In order to have the most successful open enrollment period possible, educating your employees on the different plan options available will go a long towards ensuring employee satisfaction. Studies have shown that most employees don’t have the necessary understanding of terms like “deductible” and “coinsurance,” let alone the tools to know which plan is best for their individual needs. Incorporating at-a-glance comparison tools and charts into your online or print enrollment materials can help employees make the most informed decision possible. It can also be helpful to provide educational materials like videos and simplified plan charts or cost calculators.

Keep Up with Benefit Trends and Voluntary Offerings.

Given the current labor shortage and competitive talent market, you’ll want to make sure your company is up to speed on which new benefits your competitors are looking to add, as well as which ones are appealing to specific roles, locations or generations within potential candidates from your hiring pool.

Voluntary benefits, for example, are playing an increasingly important role in employee benefits portfolios and they don’t cost you anything. Some of the most popular voluntary benefits right now include identity theft protection, pet insurance, long term care insurance and critical illness protection. If you aren’t currently offering these types of additional benefits, they could be a cost-effective way to boost employee morale, increase participation in enrollment and attract more workers to your business.

SOURCE: Smith, M. (2 December 2019) "Improving your employee experience during open enrollment" (Web Blog Post). Retrieved from https://www.benefitnews.com/opinion/improving-your-employee-experience-during-open-enrollment


Education benefits are a critical offering to retain top talent

The top reason why employees pursue higher education and training is to keep up with or get ahead of any changes in their specific position, according to a recent survey. Read the following blog post for more on why education benefits are critical when it pertains to retaining top talent.


The American workplace is changing rapidly and so are the expectations workers have of their employers. Under pressure to keep pace with technology’s transformation of the labor market, employers are racing to up- and re-skill their workforce. They know that frontline workers, whose tasks are often most susceptible to automation, need training to remain viable and competitive.

According to this year’s Bright Horizons Working Learning Index, which surveyed more than 30,000 working learners, employees are well aware that their workplace is changing. When asked to select their top three reasons for pursuing more education or training, the most prevalent answer was that they wanted to “keep pace with or get ahead of changes in my position.” This beat out all other reasons, including advancement, opportunities at another organization and even earning more money at work.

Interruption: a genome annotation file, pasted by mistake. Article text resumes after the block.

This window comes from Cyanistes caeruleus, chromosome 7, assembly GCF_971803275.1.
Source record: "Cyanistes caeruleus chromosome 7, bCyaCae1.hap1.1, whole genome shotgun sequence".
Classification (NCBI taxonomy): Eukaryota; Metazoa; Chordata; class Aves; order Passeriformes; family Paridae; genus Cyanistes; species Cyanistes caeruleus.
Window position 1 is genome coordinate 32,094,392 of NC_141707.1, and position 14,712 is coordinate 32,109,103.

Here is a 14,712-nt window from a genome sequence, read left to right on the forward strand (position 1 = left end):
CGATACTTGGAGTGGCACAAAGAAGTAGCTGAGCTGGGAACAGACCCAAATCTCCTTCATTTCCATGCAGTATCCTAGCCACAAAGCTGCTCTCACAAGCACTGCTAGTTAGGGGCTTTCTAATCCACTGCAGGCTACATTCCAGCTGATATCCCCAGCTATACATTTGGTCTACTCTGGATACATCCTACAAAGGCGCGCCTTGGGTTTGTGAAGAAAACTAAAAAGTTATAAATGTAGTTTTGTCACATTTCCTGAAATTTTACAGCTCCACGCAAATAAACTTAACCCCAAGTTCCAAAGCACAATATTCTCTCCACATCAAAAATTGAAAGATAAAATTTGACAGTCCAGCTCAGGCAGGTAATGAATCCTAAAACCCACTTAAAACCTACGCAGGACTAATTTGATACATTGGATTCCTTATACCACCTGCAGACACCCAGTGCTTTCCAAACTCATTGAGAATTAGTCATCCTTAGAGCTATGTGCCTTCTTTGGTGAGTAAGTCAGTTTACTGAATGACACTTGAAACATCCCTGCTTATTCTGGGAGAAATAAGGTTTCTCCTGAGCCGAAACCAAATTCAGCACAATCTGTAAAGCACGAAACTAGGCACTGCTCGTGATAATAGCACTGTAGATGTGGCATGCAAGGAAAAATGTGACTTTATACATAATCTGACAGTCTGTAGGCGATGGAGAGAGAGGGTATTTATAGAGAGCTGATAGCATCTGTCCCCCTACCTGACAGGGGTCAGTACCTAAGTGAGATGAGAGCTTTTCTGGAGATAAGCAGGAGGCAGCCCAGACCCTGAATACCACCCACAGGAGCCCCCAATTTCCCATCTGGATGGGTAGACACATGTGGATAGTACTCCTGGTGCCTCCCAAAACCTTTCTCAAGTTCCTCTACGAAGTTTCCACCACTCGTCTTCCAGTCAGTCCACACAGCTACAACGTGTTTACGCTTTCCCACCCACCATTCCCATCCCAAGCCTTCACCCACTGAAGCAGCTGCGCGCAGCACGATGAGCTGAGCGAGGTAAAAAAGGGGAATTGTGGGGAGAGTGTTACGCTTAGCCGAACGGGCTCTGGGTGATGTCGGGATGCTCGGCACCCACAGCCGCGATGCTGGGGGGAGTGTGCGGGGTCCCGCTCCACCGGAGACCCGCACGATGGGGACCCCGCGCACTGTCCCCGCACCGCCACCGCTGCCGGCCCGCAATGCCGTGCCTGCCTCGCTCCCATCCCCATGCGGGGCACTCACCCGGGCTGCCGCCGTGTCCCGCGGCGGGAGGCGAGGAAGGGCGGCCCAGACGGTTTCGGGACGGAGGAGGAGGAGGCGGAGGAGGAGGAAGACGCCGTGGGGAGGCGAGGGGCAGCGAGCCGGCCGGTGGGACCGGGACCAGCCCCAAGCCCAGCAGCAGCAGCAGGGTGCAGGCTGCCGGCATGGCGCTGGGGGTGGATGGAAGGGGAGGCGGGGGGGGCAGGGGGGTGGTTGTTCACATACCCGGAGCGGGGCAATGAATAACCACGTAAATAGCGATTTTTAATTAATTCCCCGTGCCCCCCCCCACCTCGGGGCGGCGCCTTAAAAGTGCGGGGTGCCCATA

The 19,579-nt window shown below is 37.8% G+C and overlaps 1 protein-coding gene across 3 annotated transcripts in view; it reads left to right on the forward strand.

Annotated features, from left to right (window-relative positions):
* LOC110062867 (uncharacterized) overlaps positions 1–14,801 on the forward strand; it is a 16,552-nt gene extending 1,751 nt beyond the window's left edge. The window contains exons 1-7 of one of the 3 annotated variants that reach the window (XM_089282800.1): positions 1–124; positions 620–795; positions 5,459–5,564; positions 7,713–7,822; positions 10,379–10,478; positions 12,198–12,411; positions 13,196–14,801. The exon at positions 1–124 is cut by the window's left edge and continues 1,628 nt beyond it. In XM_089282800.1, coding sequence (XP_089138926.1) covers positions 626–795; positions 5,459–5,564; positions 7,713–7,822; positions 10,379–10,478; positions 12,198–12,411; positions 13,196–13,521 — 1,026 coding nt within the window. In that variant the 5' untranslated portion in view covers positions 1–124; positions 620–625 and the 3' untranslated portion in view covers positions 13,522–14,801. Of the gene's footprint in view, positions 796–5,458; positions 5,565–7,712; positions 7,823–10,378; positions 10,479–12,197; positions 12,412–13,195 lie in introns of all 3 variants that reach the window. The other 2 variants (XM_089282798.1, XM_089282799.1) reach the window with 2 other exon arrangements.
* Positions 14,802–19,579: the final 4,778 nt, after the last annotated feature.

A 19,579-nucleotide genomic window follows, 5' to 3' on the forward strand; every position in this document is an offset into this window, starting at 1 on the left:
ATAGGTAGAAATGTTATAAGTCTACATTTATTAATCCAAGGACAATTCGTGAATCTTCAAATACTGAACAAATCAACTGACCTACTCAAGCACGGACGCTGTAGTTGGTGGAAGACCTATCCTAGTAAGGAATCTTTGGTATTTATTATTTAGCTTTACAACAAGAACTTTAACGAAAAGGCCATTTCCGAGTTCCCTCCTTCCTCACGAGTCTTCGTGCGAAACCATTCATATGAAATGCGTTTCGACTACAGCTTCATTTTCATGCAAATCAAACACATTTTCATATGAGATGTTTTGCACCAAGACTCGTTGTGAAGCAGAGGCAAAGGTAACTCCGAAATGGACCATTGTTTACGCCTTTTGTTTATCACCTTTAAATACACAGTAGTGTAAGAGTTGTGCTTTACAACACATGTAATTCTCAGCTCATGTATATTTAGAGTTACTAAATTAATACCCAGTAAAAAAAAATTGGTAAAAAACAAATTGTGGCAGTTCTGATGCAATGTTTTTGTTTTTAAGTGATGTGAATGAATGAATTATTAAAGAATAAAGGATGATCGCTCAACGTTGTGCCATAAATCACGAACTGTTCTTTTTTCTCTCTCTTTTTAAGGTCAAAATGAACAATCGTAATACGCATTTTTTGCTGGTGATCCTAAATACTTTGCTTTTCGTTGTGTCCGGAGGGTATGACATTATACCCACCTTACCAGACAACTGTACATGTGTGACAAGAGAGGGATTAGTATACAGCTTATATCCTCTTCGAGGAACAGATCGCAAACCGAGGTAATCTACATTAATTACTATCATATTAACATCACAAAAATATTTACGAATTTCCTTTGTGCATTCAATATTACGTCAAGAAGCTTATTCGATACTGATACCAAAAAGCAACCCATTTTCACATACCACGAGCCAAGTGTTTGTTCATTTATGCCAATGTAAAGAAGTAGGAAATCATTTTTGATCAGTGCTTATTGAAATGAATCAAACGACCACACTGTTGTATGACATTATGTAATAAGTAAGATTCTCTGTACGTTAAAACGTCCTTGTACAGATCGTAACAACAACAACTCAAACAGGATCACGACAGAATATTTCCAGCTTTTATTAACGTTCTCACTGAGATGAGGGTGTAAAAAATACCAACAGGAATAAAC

Generation Z workers now rank education over all other benefits in importance, excluding healthcare. But they tend to differentiate between education and training, ranking education benefits above training and development.

That’s with good reason: a college degree is still the great lever for economic mobility and career advancement among frontline workers, driving higher lifetime earnings that total more than $2 million, on average. But with college costs rising, Gen Z is looking to employers to fill the gap. About four in ten Gen Z employees believe their tuition reimbursement program is the single best benefit offered by their employer. Twice as many say it is among the top three voluntary benefits.

Among the surveyed workers, three-quarters (76%) say a tuition reimbursement program would make them more likely to remain at their organization, and eight in 10 (81%) say it would make them more likely to recommend working there to a friend. Nearly two-thirds (64%) say such benefits make them “happier at work.”

Indeed, employees of all generations rank education benefits far above those offered for wellness and even above highly coveted benefits like life or disability insurance and paid family leave. In this survey, only retirement savings programs and paid sick or vacation time ranked more highly.

Importantly, nearly half (49%) said they would not have pursued education if their employers did not offer tuition assistance. Slightly more (55%) say the time commitment required for a degree or certification under their employer’s tuition assistance program is the biggest challenge they faced — as a result, many see the value of competency-based and self-paced learning options, often delivered online.

Data like this may change the calculus for employers considering investments in not just upskilling but education. While it may seem counterintuitive, employers must offer their frontline workers broad learning opportunities and educational benefits that can help them move beyond their current positions and pursue the next steps of their careers. Companies must have the foresight to invest in their potential.

SOURCE: Donovan, P. (22 November 2019) "Education benefits are a critical offering to retain top talent" (Web Blog Post). Retrieved from https://www.benefitnews.com/opinion/offering-education-benefits-retains-top-talent


Key factors in choosing your benefits during open enrollment